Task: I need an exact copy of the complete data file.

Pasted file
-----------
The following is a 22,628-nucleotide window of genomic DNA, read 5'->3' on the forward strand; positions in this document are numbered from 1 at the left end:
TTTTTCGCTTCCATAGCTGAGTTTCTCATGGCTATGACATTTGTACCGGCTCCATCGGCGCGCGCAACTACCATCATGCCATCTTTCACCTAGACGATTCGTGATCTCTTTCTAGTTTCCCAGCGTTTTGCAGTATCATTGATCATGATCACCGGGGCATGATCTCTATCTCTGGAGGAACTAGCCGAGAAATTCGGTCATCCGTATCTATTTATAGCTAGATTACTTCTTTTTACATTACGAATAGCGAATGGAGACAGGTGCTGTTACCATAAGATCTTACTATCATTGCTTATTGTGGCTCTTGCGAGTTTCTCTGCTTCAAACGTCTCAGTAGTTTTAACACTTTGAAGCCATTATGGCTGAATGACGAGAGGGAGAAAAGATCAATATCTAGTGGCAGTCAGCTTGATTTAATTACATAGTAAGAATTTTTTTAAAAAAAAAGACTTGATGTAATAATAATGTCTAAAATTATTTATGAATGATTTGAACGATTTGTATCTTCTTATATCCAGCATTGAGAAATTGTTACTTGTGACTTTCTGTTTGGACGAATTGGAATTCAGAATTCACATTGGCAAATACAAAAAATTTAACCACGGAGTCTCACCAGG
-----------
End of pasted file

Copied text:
The following is a 22,628-nucleotide window of genomic DNA, read 5'->3' on the forward strand; positions in this document are numbered from 1 at the left end:
TTTTTCGCTTCCATAGCTGAGTTTCTCATGGCTATGACATTTGTACCGGCTCCATCGGCGCGCGCAACTACCATCATGCCATCTTTCACCTAGACGATTCGTGATCTCTTTCTAGTTTCCCAGCGTTTTGCAGTATCATTGATCATGATCACCGGGGCATGATCTCTATCTCTGGAGGAACTAGCCGAGAAATTCGGTCATCCGTATCTATTTATAGCTAGATTACTTCTTTTTACATTACGAATAGCGAATGGAGACAGGTGCTGTTACCATAAGATCTTACTATCATTGCTTATTGTGGCTCTTGCGAGTTTCTCTGCTTCAAACGTCTCAGTAGTTTTAACACTTTGAAGCCATTATGGCTGAATGACGAGAGGGAGAAAAGATCAATATCTAGTGGCAGTCAGCTTGATTTAATTACATAGTAAGAATTTTTTTAAAAAAAAAGACTTGATGTAATAATAATGTCTAAAATTATTTATGAATGATTTGAACGATTTGTATCTTCTTATATCCAGCATTGAGAAATTGTTACTTGTGACTTTCTGTTTGGACGAATTGGAATTCAGAATTCACATTGGCAAATACAAAAAATTTAACCACGGAGTCTCACCAGG